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No firm date on introducing physician assistants in Saskatchewan while doctors are overrun

Click to play video: 'Physician assistants not yet implemented in Saskatchewan'
Physician assistants not yet implemented in Saskatchewan
The physician extenders has been a term used in Canadian military since the 1950’s, and now around 800 certified physician assistants work across Alberta, Manitoba, New Brunswick and Ontario. – Sep 14, 2022

The effects of Canada’s strained healthcare system is being felt in Saskatchewan in a number of ways.

Some provinces are easing the crisis by implementing physician assistants, something that the provincial government is considering.

According to the Canadian Association of Physician Assistants, they could manage 75 per cent of visits directed towards doctors.

Last week the Saskatchewan government launched an action plan aimed at adding 1,000 health-care professionals over the next two to three years.

“We also look at the potential for expansion and integrating new professionals into the system such as physician assistants,” said Saskatchewan Minister of Health Paul Merriman. “Our government will work to expand the pathways and encourage high school students to enter this rewarding career within our health sector.”

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Todd Bryden, a physician assistant in Manitoba, spends his day seeing patients, ordering tests and completing any task his supervising physician assigns.

He is considered a highly-skilled health-care professional who can provide a broad range of medical services.

“My broad role is looking after patients, seeing them, in clinics, seeing patients as either consoles or new patients,” Bryden explained.

The physician extenders has been a term used in Canadian military since the 1950s, and now around 800 certified physician assistants work across Alberta, Manitoba, New Brunswick and Ontario.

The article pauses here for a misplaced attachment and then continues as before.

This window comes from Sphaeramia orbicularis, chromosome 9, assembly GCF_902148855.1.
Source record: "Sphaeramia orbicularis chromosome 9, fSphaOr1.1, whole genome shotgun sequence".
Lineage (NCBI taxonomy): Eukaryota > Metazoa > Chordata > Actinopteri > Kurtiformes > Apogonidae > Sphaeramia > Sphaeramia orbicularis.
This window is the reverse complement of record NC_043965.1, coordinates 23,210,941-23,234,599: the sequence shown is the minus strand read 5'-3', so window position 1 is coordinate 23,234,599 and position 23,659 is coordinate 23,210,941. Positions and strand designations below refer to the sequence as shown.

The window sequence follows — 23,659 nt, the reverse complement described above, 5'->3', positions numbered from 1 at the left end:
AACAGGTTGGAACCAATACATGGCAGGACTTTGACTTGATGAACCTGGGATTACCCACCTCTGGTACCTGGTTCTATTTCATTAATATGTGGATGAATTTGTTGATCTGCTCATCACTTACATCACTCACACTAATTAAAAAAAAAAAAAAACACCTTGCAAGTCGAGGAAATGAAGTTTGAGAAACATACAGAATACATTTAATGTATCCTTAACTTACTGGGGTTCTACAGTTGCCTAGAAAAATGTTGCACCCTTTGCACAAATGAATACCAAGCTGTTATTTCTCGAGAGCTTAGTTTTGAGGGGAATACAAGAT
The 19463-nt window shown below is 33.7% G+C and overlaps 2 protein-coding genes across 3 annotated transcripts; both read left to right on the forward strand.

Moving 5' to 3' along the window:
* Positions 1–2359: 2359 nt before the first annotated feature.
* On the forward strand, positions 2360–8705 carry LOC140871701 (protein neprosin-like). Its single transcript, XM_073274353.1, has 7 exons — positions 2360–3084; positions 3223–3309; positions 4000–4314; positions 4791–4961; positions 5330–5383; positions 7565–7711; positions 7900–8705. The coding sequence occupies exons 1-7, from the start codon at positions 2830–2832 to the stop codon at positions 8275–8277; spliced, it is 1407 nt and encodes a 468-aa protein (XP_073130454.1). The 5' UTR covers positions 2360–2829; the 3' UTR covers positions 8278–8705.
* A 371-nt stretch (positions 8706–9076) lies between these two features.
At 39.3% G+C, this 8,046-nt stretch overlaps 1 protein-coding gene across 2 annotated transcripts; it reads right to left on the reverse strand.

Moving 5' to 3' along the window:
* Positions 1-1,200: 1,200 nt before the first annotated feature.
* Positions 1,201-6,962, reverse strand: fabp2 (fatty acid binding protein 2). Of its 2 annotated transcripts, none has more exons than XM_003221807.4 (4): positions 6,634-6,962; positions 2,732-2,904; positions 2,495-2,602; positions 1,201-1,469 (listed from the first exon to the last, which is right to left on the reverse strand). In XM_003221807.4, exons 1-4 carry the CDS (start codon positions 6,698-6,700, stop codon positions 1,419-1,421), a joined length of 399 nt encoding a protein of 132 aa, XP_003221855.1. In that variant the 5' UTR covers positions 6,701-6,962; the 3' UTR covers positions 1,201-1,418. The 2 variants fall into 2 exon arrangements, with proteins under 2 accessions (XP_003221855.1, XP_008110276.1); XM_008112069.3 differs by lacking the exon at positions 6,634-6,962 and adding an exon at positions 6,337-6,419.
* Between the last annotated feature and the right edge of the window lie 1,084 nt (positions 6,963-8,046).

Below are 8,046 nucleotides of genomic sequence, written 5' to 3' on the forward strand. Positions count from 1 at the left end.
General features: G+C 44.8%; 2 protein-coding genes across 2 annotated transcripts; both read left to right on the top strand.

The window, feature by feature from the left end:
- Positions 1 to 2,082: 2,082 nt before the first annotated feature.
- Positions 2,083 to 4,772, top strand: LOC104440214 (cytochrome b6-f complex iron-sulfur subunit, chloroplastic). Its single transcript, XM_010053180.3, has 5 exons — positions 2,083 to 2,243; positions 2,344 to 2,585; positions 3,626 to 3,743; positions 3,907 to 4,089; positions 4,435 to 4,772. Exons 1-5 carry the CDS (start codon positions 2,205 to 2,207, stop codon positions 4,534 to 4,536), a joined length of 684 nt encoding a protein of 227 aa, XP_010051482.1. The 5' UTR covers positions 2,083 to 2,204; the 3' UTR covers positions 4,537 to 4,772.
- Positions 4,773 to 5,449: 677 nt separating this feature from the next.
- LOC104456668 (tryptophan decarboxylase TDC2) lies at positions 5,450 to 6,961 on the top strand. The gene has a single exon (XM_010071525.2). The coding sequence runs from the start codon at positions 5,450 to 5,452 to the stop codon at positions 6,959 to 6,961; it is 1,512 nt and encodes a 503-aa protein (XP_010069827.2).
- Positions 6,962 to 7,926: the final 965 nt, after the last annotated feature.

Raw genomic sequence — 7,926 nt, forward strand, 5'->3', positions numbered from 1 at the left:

“Some of the areas that physician assistants can be employed in are immense,” Bryden said. “They are all highly trained and we have diverse backgrounds. The diversity is what sets us apart from nurse practitioners.”

Read more: Children’s medicine shortage leaving some Sask. pharmacy shelves bare

 

In three physician assistant schools across Canada, only 120 students are enrolled.

“The biggest thing would be getting support from the colleges, because I know with the introduction of a new health care profession there needs to be a regulatory body,” Bryden said.

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Adding physician assistants to the Saskatchewan health care system could reduce wait times, increase early discharge rates and reduce doctors’ workloads.

In a statement to Global News, the provincial government said “while physician assistants are not currently regulated in Saskatchewan, they can be employed as an unregulated health care provider.”

“The Ministry is not aware of the number currently working in the province, however, a 2020 Canadian Institute for Health Information (CIHI) report revealed that a single physician assistant was working in Saskatchewan.”

They said as part of the Government of Saskatchewan’s Health Human Resources Action Plan, the Ministry of Health has been researching success stories in other jurisdictions which could potentially assist with expanding health care capacity in Saskatchewan, including expanding the number of physician assistants currently working.

“The Canadian Association of Physician Assistants (CAPA) has formally requested the Government of Saskatchewan regulate physician assistants under the College of Physicians and Surgeons of Saskatchewan. We anticipate further discussions about this with sector partners and governing bodies in the weeks to come.”

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